On my recent trip to Milledgeville, I made some stops on the way home in Madison and Watkinsville, two of the more historic towns in east Georgia, to photograph some haunted locations. The Eagle Tavern is one of the most historic landmarks in the area and has hosted generations of Watkinsville citizens and guests. The date of its initial construction is lost to history and may be as early as 1789. The building was definitely serving as a tavern by 1801 or 1802. Over the years, additions were added haphazardly and when the building was restored by the state of Georgia in the 1950s, most of these additions were torn down. The tavern has served as a museum since its restoration.

Eagle Tavern Watkinsville Georgia ghosts haunted
The Eagle Tavern. Photo by Lewis Powell, IV, 2010, all rights reserved.

The structure remaining after the state’s restoration is not very large, but it possibly hosts an array of spirits. A dancing female in a ballgown has been reported by a cleaning woman in one of the downstairs rooms. Possibly, three male spirits have been encountered in the tavern, including a very unpleasant entity in the basement of the building. Phantom footsteps have been heard and phantom odors including cherry tobacco have been smelled.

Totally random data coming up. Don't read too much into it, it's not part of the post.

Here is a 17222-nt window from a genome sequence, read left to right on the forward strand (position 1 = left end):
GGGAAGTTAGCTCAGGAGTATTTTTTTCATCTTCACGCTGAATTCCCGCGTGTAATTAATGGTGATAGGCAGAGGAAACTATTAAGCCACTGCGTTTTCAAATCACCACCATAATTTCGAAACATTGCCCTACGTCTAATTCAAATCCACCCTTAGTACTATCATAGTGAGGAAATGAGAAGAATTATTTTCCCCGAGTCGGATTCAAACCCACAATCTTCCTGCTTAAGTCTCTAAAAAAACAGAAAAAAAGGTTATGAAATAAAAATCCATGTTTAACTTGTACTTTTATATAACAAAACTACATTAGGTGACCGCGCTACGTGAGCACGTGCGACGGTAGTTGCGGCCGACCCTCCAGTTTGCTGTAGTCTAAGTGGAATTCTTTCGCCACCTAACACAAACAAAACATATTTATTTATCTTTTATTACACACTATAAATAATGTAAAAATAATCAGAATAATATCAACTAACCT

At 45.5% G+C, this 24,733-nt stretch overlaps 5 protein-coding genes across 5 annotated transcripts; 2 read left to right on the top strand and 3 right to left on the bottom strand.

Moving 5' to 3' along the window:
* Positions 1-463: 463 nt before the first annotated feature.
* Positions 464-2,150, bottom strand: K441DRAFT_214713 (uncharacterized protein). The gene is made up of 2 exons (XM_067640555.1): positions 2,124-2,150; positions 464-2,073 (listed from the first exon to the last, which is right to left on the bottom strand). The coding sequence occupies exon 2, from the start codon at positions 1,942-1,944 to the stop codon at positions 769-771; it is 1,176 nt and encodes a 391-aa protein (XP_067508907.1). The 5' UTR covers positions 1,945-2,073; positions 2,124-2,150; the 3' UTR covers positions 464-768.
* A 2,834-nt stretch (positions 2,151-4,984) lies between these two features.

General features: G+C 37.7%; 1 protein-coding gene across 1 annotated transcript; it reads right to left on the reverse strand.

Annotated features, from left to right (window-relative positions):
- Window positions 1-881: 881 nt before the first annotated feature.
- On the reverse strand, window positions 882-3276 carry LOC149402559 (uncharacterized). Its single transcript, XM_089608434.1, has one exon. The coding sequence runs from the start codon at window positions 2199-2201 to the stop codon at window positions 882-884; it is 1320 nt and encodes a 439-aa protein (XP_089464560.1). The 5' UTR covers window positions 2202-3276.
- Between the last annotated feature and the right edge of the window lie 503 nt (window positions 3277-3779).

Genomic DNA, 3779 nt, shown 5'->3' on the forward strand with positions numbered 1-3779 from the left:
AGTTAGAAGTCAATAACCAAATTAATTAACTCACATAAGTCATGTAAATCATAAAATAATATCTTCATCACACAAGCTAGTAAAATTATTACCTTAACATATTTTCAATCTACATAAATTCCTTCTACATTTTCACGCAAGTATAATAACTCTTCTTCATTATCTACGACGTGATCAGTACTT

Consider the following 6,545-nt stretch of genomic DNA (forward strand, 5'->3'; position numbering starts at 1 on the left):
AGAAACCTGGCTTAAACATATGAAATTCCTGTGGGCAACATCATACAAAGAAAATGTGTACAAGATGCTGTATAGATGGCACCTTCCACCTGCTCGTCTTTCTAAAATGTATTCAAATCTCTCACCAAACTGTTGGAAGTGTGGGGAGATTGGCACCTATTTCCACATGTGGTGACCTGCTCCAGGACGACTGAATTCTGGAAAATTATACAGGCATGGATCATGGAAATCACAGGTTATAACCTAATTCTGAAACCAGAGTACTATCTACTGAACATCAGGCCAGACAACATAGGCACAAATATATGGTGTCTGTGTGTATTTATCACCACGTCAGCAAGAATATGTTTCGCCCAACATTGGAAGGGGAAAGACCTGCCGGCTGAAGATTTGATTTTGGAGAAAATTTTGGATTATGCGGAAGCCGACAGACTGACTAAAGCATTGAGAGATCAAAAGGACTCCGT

• Summer, Margaret T., editor. The History of Oconee County, Georgia. Curtis Media, 1993.
  • Underwood, Corinna. Haunted History: Atlanta and North Georgia. Atglen, PA: Schiffer, 2008.

Louisville Palace Theater–A Photographic Tour

Louisiville Palace Theatre
625 South Fourth Street
Louisville, Kentucky

The facade of the Louisville Palace Theater, 2006. Opened in 1928 as the Loew’s Theater, this grand movie house was designed by noted movie palace designer, John Eberson (1875-1964). Photo by StevietheMan and courtesy of Wikipedia.